Isoniazid toxicity

Reviewed and revised 8 April 2014


  • isoniazid toxicity, like other hydrazines, primarily cause life-threatening seizures and lactic acidosis through depletion of vitamin B6
  • the antidote is pyridoxine



  • hydrazines like isoniazid decreased pyridoxal 5-phosphate levels (by inhibiting formation, binding and inactivating free P5P and increasing rate of P5P elimination)
  • P5P is vitamin B6
  • P5P is a cofactor in >100 enzyme reactions, including conversion of glutamate to GABA
  • thus hydrazines cause GABA depletion resulting CNS excitation and seizures
  • lactic acidosis results from seizures and from impaired conversion of lactate to pyruvate


  • rapid and complete oral absorption
  • peak levels at 1-2 hours
  • hepatic metabolism via acetylation or cytochrome P450 mediated hydrolysis
  • half life varies from 1-4 hours depending on whether the patient is a ‘fast’ or ‘slow’ acetylator


Toxicity is rapid (30 min to 2 hours) and predictable

  • >1.5g (20mg/kg) – symptoms may develop
  • >3g (40mg/kg) – seizures, metabolic acidosis, coma
  • >10g (130 mg/kg) – always lethal without treatment


  • dizziness, blurred vision, photophobia, nausea and vomiting
  • tachycardia, mydriasis, dysarthria, ataxia and hyperreflexia
  • rapid confusion, coma, seizures, lactic acidosis in large overdoses
  • seizures are usually generalised tonic-clonic in nature, and may resolve spontaneously then recur rapidly
  • complications of prolonged seizures


  • screening ECG and paracetamol
  • lactate and HAGMA on ABD
  • isoniazid levels are rarely available, and only have a potential role in retrospectively confirming the diagnosis



  • attend to ABCs
  • treat seizures with benzodiazepines (high doses may be needed), escalate to barbiturates and give pyridoxine as soon as available (See below)
  • prepare for and perform intubation in the event of prolonged seizures

Supportive care and monitoring


  • only give activated charcoal after securing the airway by intubation

Enhanced elimination

  • hemodialysis is not indicated even though it removes isoniazid because it is too slow


  • pyridoxine is indicated for isoniazid-induced seizures
  • give 1g pyridoxine for each gram of isonizid ingested up to a maximum of 5g (70mg/kg in children) – give 5g IV if isonizid dose is unknown
  • give as slow infusion of 0.5g/min until seizures stop
  • also used for toxicity from other hydrazines e.g. Gyromitra mushrooms, rocket fuel (give 25mg/kg slow IV bolus initially); and as an adjunct in ethylene glycol toxicity (give 50mg IV q6h)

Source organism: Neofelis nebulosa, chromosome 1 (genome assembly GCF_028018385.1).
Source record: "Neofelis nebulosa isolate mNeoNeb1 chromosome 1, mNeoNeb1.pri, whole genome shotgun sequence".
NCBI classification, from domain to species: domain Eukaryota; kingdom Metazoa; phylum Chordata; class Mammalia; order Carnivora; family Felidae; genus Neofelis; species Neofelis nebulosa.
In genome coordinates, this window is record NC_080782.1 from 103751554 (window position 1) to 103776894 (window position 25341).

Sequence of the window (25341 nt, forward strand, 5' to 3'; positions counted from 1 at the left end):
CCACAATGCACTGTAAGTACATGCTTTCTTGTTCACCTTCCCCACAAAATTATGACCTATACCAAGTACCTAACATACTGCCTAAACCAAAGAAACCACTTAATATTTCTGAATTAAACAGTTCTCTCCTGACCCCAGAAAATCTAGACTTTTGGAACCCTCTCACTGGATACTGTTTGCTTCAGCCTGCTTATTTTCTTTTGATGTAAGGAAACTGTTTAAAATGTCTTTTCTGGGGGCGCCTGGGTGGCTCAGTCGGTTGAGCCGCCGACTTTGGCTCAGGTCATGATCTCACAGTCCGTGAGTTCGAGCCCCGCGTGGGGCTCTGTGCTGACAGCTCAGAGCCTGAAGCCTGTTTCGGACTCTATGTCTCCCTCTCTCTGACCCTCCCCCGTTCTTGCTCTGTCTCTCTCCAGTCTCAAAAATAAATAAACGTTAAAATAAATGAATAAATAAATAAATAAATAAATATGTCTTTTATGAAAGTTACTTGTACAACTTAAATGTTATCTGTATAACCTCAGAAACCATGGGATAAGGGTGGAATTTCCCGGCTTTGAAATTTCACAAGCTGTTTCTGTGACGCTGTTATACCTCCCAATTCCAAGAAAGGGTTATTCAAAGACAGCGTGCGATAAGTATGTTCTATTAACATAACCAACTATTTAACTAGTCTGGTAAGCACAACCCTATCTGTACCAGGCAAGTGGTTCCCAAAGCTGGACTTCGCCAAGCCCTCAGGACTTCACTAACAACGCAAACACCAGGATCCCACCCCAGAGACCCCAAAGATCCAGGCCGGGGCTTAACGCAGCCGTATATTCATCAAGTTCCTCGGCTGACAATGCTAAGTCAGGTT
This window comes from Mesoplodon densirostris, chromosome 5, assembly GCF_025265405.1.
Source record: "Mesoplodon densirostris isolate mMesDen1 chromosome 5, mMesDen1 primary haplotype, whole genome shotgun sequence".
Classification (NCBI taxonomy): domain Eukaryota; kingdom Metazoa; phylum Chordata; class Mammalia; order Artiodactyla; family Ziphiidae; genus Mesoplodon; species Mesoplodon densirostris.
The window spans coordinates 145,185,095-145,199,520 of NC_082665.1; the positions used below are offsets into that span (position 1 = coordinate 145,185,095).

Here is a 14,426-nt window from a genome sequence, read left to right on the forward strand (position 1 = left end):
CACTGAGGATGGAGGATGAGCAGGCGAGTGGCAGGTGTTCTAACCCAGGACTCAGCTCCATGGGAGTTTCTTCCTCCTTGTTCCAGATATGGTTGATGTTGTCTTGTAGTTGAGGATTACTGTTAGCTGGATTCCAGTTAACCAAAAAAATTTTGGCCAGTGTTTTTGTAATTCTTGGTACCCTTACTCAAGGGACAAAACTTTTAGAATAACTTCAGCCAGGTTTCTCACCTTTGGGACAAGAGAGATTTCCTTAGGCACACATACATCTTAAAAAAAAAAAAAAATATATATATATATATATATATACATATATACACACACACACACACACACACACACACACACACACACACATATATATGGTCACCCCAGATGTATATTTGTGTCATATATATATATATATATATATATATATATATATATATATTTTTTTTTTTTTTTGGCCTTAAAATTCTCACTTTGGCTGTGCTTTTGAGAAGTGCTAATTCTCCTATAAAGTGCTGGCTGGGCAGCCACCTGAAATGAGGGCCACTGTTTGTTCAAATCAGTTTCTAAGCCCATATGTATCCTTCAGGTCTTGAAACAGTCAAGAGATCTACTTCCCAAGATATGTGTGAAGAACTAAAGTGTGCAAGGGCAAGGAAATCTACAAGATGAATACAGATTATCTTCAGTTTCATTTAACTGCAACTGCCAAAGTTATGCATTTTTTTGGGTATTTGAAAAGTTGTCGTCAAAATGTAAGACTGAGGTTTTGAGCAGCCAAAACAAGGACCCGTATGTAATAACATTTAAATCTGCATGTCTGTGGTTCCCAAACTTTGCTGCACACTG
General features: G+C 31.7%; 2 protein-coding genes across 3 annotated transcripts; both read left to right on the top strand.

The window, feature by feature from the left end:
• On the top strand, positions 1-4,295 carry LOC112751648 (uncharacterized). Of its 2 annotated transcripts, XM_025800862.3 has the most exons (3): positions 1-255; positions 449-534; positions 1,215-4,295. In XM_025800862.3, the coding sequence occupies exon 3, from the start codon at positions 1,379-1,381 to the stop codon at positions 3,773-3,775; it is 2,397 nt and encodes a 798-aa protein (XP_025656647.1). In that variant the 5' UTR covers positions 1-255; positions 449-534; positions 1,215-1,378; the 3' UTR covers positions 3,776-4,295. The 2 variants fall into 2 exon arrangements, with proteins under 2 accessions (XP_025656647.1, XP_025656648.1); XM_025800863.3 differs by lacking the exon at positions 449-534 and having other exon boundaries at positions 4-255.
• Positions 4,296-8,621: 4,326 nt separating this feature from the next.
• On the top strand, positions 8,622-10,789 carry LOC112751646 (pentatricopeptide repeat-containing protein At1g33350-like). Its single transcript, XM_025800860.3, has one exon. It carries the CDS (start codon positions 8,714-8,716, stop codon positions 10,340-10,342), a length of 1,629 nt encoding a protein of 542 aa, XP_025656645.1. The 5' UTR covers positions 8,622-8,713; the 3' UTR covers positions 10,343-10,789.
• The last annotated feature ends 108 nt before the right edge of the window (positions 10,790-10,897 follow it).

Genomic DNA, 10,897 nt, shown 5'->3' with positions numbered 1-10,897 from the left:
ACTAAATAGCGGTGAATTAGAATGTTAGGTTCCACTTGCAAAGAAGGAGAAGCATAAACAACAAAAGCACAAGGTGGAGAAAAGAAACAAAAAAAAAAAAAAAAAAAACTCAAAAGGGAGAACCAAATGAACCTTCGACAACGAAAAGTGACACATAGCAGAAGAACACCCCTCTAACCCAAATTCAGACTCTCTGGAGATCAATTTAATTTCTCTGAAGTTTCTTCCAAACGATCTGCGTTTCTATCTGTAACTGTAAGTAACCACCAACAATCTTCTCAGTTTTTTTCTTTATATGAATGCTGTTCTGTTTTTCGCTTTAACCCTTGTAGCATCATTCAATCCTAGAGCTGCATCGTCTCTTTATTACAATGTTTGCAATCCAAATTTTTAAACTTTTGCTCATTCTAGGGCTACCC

• 50% oral bioavailability and VD of 0.6L/kg, undergoes rapid extra-hepatic metabolism
  • peripheral neuropathy from high chronic oral dosing of pyridoxine does not occur from acute treatment of an overdose
  • only comes in 50mg vials!
  • role of prophylactic isoniazid in asymptomatic overdoses is controversial


  • observe asymptomatic overdoses for 6 hours, then discharge if remain well and no treatment required
  • symptomatic patients required HDU/ ICU admission

CCC 700 6

Critical Care


Chris is an Intensivist and ECMO specialist at the Alfred ICU in Melbourne. He is also a Clinical Adjunct Associate Professor at Monash University. He is a co-founder of the Australia and New Zealand Clinician Educator Network (ANZCEN) and is the Lead for the ANZCEN Clinician Educator Incubator programme. He is on the Board of Directors for the Intensive Care Foundation and is a First Part Examiner for the College of Intensive Care Medicine. He is an internationally recognised Clinician Educator with a passion for helping clinicians learn and for improving the clinical performance of individuals and collectives.

After finishing his medical degree at the University of Auckland, he continued post-graduate training in New Zealand as well as Australia’s Northern Territory, Perth and Melbourne. He has completed fellowship training in both intensive care medicine and emergency medicine, as well as post-graduate training in biochemistry, clinical toxicology, clinical epidemiology, and health professional education.

He is actively involved in in using translational simulation to improve patient care and the design of processes and systems at Alfred Health. He coordinates the Alfred ICU’s education and simulation programmes and runs the unit’s education website, INTENSIVE.  He created the ‘Critically Ill Airway’ course and teaches on numerous courses around the world. He is one of the founders of the FOAM movement (Free Open-Access Medical education) and is co-creator of litfl.com, the RAGE podcast, the Resuscitology course, and the SMACC conference.

His one great achievement is being the father of three amazing children.

On Twitter, he is @precordialthump.

| INTENSIVE | RAGE | Resuscitology | SMACC

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